Nancy Marchant is a well known hand knitting designer who lives in Amsterdam since 3 decades and it happens that I got the great luck and opportunity to share some time with such a knowledgeable woman and appreciated every bit of it. I already announced the next Nancy Marchant's book which I was give the opportunity to photograph, It is coming next fall. I wrote tiny about it here.
And I take the chance to show you the most recent portrait of Nancy shot by me in preparation for her coming book Knitting Fresh Brioche.
Tell me a bit about you, Nancy.
I was born in rural Indiana, lots of corn and soybean fields. My mother taught me to knit when I was very young. The first project I remember making was a stocking cap that went to a point at the end. It was very long, below my waist. I also made matching socks. Quite the outfit. My mother subscribed to several women’s magazines so I could get patterns but the yarns were unavailable. This meant that I had to revamp the patterns to suit the yarns I could get, I had to re-write almost every knitting pattern I wanted to knit. I also just started to write my own patterns if I saw something that I liked in a photo.
I studied art education at Indiana University and became a traveling art teaching for the public school system in Bloomington, Indiana. I taught more than 1100 little kids a week, traveling to 8 different schools. It was a hard job and I decided that I needed more education to get better work. I got my Master of Fine Arts degree from Fiberworks, a school that only existed for a few years in Berkeley, California. I wrote my thesis and show about “shibori” (Japanese resist dyeing) and studied with Yoshiko Wada.
I moved to the Netherlands in the late 70’s. Bought a house and had a daughter in the 80’s, had my second daughter in the 90’s and now I live with my two cats and a house full of yarn and books.
What do you do?
I make my living as a graphic designer. I also design knitwear, write articles about knitting and teach brioche knitting. But my main passion is creating stitch patterns, especially in brioche knitting.
Each knitting stitch is like a pixel in a digital photo. Each knitting stitch has its own characteristic. It can be knitted, purled, twisted, deleted, added to, change colors and just slipped and held until it can be worked in the next row. Then when you put stitches together all of these elements multiply and the design possibilities become endless. It never gets boring and I see no end to stitch patterns and projects to create.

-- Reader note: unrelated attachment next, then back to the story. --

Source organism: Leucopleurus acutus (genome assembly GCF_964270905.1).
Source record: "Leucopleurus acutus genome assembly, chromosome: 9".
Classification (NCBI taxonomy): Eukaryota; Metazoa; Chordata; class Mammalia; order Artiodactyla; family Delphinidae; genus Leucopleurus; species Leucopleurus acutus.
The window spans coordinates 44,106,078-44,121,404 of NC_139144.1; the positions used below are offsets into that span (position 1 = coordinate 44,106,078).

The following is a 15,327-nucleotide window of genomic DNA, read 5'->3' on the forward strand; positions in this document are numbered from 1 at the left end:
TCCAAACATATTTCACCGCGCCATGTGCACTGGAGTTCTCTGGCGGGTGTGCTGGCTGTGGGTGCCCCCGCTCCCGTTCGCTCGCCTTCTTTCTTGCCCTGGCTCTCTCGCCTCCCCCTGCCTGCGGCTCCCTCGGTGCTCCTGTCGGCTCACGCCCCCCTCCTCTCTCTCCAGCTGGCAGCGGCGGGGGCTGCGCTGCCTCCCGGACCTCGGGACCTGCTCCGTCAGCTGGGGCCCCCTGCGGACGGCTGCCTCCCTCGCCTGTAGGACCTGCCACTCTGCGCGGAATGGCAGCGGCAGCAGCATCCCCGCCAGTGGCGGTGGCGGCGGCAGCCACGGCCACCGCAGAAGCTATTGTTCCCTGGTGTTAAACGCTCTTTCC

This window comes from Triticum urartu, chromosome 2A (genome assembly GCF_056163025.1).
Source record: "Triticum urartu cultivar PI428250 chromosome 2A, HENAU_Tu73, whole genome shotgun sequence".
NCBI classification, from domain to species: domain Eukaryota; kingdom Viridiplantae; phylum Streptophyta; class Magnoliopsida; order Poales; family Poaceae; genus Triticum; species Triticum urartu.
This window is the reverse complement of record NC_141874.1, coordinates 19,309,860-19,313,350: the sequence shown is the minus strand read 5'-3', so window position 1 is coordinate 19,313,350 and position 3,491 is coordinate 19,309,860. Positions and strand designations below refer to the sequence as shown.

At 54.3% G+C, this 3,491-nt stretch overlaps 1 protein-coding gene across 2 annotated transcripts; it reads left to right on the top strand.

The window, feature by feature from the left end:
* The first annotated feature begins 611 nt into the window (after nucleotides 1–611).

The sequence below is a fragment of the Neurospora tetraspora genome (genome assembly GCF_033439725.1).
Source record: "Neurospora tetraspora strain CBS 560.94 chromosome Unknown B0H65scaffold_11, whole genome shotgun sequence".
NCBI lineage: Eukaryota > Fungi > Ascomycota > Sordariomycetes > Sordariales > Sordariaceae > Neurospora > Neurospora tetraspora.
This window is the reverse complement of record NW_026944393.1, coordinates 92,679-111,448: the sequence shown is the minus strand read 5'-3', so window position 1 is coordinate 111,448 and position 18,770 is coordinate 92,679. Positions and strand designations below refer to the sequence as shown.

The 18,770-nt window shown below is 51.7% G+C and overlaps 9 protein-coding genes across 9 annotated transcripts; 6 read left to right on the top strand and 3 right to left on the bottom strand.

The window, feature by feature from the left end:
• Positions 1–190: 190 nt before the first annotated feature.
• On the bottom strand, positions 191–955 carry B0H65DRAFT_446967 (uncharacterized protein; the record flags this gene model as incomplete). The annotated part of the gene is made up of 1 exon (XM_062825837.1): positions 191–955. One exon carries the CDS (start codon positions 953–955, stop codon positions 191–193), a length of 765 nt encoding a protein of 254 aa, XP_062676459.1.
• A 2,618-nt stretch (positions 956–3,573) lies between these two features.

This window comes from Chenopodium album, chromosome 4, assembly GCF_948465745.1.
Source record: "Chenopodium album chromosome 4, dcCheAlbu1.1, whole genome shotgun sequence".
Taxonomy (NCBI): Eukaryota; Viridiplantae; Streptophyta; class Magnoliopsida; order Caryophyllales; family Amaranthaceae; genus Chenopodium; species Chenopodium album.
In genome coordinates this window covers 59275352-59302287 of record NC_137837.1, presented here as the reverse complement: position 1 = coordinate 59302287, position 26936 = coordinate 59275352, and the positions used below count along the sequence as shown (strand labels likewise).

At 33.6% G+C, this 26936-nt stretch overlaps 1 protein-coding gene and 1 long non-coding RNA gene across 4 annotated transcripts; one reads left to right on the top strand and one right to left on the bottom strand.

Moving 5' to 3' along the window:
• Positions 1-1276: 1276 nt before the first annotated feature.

What pieces, moods or atmosphere, you like to create with your knitting design?
I make mostly scarves and shawls. They are like large stitch pattern samples.
Which materials/yarns do you use ?
I am a sucker for a silk/mohair blend. I also really like sticky 100% wool. I like yarns that are dyed in long color changes. I don’t use a lot of materials because I make scarves, shawls and cowls but I certainly buy a lot.
How long does it take you to finish a piece ?
It can take me weeks to figure out a certain stitch pattern and then a couple of weeks to knit a scarf or shawl.
Around how many pieces you have created?
I imagine its in the thousands. I have made so many new stitch patterns and since they are small, one can make quite a few in a week.
Where are all those pieces now?
I make tons of samples. A lot of these are used for my books. I have them in notebooks. I also wear a lot of the scarves and shawls. I keep most of them because I use them in my teaching.
How did you became a knitting designer?
In 1974, when I taught school, I entered a national knitting and crochet contest. I won third prize, a whopping $25.-. But one of the judges of the contest was the editor of Ladies Home Journal Needle and Craft Magazine. She really like the jacket that I made and put it in the magazine. I started sending in designs and most were accepted. It was very slow going back then. You sent in a sketch along with a knitted sample. And then you waited to get a letter about whether your design was selected. Then you waited to get the yarn that the magazine wanted you to use and then you had to make it a few weeks time. You submitted a typed or hand-written pattern which the magazine then had to have typeset. And then you waited months to get the magazine to see the final result.
The things you love the most about knitting.
All of the design possibilities involving the stitches, the yarns, the colors and the actual garment/item itself. Endless.
How is a regular day in your life?
As I said earlier, I am a graphic designer. So I get up and go to work. When I come home, I have dinner and then I knit. I do most of my creative knitting work on the weekends or when I have a day off.
What is the best part of your day?
When all of my housework/emails/shopping is done and I can sit down, turn on music or a film and knit.
Any special knitting projects in the process, coming soon plans?
My second book, Knitting Fresh Brioche, is coming out in November 2014 and that’s very exciting. And I am writing an article for Vogue Knitting Magazine, Holiday issue, on Brioche Lace.
Here is a website that will give you a bunch of information about Brioche Stitch and if you want to start practicing those stiches before the book is out Nancy has an incredible well put together Brioche Knitting online class with all details about brioche stich perfect for beginners.
You can also look for Nancy Marchant in Raverly.
Thanks for taking the time to read about Nancy Marchant, stay around for more Brioche knitting.